Wikimedia CommonsCC-BY-SA-3.0 / GFDL

Vladimir Lenin

(Soviet Leader)

22 April 1870 – 21 January 1924 (aged 53)

Lenin was a Russian communist revolutionary, who led the Bolshevik Revolution, founded the Russian Communist Party, and went on to become the first leader of the Soviet Union.

Having consolidated power, opponents of Lenin and his party were suppressed by a violent campaign known as the ‘Red Terror’.

Many tens of thousands were killed, while much more were interned in concentration camps.

During his final years, Lenin had numerous health problems, suffered multiple strokes, the last of which left him unable to speak and partially paralyzed for the last year of his life.

Following his death at the age of 53, his body was embalmed and placed in a mausoleum on Red Square in Moscow.

Vladimir Ilyich Lenin is widely considered one of the most influential and controversial people of the 20th century.

Franz Kafka


  Wikimedia CommonsCC-BY-SA-3.0 / GFDL

3 July 1883 – 3 June 1924 (aged 40)

Kafka was an Austro-Hungarian, now the Czech Republic, author, regarded as one of the most influential writers of the 20th century.

Interestingly, at the time of Kafka’s death, he was a little-known author.

However, much of his work was published by a friend after his death from tuberculosis.

It was from World War II onwards that his work became both popular and influential.

Woodrow Wilson

(U.S. President)

Harris & Ewing / Wikimedia CommonsCC-BY-SA-3.0 / GFDL

28 December 1856 – 3 February 1924 (aged 67)

Wilson was the 28th President of the United States, who helped to lead his country through World War I.

Wilson negotiated the Treaty of Versailles at the end of the war and was awarded the 1919 Nobel Peace Prize for sponsoring the formation of the League of Nations.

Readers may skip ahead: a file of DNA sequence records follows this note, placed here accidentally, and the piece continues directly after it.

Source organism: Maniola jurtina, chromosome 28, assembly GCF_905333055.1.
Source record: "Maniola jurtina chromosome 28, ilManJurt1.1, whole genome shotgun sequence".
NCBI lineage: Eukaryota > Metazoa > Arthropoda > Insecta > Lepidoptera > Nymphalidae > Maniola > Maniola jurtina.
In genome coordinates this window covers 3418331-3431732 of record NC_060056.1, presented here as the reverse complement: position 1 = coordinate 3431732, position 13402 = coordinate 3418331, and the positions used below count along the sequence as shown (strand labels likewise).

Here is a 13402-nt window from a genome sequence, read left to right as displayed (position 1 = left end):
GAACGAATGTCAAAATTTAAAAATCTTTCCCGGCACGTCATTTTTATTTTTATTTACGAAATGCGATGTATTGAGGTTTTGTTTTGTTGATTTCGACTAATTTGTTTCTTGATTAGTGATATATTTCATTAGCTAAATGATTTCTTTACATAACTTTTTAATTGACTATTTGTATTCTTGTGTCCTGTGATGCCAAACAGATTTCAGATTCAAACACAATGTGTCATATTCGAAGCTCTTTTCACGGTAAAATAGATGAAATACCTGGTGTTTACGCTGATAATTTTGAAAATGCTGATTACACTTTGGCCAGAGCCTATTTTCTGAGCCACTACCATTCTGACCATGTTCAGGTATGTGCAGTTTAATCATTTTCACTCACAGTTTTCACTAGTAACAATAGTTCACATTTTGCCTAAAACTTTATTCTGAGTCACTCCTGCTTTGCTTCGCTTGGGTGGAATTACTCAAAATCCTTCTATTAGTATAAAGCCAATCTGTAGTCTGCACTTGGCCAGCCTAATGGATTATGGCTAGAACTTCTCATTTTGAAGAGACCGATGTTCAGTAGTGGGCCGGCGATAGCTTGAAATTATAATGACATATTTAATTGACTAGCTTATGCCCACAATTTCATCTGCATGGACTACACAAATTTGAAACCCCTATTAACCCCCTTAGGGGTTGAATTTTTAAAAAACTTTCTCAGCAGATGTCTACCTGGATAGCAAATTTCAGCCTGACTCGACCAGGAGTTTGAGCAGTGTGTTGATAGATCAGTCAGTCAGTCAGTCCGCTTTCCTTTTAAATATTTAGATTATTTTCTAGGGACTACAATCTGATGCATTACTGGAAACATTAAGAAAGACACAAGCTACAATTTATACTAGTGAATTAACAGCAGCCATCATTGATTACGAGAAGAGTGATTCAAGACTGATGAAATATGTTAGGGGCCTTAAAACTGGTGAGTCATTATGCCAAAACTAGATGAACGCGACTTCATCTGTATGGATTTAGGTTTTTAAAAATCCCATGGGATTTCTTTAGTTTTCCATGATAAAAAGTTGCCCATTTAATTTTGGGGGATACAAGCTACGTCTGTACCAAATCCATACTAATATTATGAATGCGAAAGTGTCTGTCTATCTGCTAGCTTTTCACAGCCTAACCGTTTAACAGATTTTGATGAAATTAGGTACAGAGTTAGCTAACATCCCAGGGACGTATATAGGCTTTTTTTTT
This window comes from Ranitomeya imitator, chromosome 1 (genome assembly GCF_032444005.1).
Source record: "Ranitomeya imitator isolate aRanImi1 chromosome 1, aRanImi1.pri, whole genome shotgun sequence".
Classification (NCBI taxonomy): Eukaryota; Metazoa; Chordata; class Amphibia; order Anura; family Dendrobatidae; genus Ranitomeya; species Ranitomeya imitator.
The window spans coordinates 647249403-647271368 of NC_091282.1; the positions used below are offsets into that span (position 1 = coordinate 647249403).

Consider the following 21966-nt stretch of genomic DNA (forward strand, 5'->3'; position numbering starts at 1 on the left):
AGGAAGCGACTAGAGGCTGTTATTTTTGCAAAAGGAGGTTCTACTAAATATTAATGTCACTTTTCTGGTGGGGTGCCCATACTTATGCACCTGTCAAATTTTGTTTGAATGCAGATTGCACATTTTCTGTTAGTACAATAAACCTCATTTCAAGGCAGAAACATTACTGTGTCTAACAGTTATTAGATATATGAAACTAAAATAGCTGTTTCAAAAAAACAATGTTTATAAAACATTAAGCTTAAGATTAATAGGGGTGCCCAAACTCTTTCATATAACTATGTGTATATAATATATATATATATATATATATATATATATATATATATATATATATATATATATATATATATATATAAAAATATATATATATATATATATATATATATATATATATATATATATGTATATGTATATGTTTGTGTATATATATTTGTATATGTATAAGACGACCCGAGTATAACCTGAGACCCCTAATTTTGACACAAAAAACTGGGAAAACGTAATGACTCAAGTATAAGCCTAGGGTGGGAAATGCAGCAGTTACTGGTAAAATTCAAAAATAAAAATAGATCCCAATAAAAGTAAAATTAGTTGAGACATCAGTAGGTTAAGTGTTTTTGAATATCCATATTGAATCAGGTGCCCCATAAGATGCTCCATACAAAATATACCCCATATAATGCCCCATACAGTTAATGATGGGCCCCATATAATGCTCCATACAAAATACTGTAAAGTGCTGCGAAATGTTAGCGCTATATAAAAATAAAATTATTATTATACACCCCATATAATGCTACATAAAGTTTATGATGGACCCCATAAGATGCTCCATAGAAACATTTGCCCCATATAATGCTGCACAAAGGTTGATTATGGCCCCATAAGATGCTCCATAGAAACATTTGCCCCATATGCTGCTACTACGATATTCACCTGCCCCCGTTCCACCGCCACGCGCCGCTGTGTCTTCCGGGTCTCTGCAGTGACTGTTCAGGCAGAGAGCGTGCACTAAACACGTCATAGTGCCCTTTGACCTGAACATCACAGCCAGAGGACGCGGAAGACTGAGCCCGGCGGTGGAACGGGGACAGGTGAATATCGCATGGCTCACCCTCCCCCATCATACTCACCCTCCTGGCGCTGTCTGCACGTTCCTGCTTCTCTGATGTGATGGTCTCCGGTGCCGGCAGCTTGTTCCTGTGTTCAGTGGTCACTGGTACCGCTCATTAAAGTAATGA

Amongst his finest achievements were his support of the Nineteenth Amendment to give equal voting rights to women, and labor reforms to help the average American.

However, his record on matters of race was terrible, with segregation being implemented in the Post Office Department under his reign, while many of his comments did nothing to dispel his negative attitude towards Black Americans.

Wilson suffered declining health in his final years, with both his left leg and arm paralyzed. He died at the age of 67 and was interred in Washington National Cathedral.

Giacomo Puccini


By Mario Nunes Vais / Wikimedia CommonsCC-BY-SA-3.0 / GFDL

22 December 1858 – 29 November 1924 (Aged 65)

Puccini was an Italian opera composer who is regarded as one of the most influential composers of all time.

Amongst his most popular works are La Bohème, Madame Butterfly, and Tosca, with these being some of the most often performed works in operatic history.

George Mallory


  Wikimedia CommonsCC-BY-SA-3.0 / GFDL

18 June 1886 – 8–9 June 1924 (aged 37)

Mallory was an English mountaineer who participated in the first British expeditions of Mount Everest.

Mallory and fellow climber, Andrew Irvine, were last seen approx. 800 feet below the summit while attempting their ascent in June 1924.

It is not known whether the men made it to the peak before they succumbed to the elements.

Mallory’s body was only discovered in 1999, while Irvine’s body was never found.

Joseph Conrad


George Charles Beresford / Wikimedia CommonsCC-BY-SA-3.0 / GFDL

3 December 1857 – 3 August 1924 (Aged 66)

Conrad was a Ukranian-born writer, who was raised in Poland, before going on to spend two decades as a mariner on French and British merchant ships.

He became a British citizen in 1886, before beginning his career as a writer, drawing on his experiences of life in Poland and his years at sea to explore the human psyche.

He is now recognized as one of the great English-language novelists.